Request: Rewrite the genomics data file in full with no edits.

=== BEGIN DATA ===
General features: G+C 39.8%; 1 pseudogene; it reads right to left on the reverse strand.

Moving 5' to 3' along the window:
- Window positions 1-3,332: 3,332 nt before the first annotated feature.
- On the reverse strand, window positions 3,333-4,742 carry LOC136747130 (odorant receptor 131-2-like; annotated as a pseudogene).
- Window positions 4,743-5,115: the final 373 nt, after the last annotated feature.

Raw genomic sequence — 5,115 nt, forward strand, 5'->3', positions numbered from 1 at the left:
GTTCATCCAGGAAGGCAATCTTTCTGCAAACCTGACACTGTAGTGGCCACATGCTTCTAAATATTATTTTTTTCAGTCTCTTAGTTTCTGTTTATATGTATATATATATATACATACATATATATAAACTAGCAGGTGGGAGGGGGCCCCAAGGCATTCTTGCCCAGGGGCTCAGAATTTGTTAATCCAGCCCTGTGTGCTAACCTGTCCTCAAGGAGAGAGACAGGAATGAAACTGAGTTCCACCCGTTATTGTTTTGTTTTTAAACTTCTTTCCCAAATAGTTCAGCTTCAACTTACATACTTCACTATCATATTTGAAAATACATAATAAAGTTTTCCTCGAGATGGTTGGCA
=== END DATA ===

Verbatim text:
General features: G+C 39.8%; 1 pseudogene; it reads right to left on the reverse strand.

Moving 5' to 3' along the window:
- Window positions 1-3,332: 3,332 nt before the first annotated feature.
- On the reverse strand, window positions 3,333-4,742 carry LOC136747130 (odorant receptor 131-2-like; annotated as a pseudogene).
- Window positions 4,743-5,115: the final 373 nt, after the last annotated feature.

Raw genomic sequence — 5,115 nt, forward strand, 5'->3', positions numbered from 1 at the left:
GTTCATCCAGGAAGGCAATCTTTCTGCAAACCTGACACTGTAGTGGCCACATGCTTCTAAATATTATTTTTTTCAGTCTCTTAGTTTCTGTTTATATGTATATATATATATACATACATATATATAAACTAGCAGGTGGGAGGGGGCCCCAAGGCATTCTTGCCCAGGGGCTCAGAATTTGTTAATCCAGCCCTGTGTGCTAACCTGTCCTCAAGGAGAGAGACAGGAATGAAACTGAGTTCCACCCGTTATTGTTTTGTTTTTAAACTTCTTTCCCAAATAGTTCAGCTTCAACTTACATACTTCACTATCATATTTGAAAATACATAATAAAGTTTTCCTCGAGATGGTTGGCA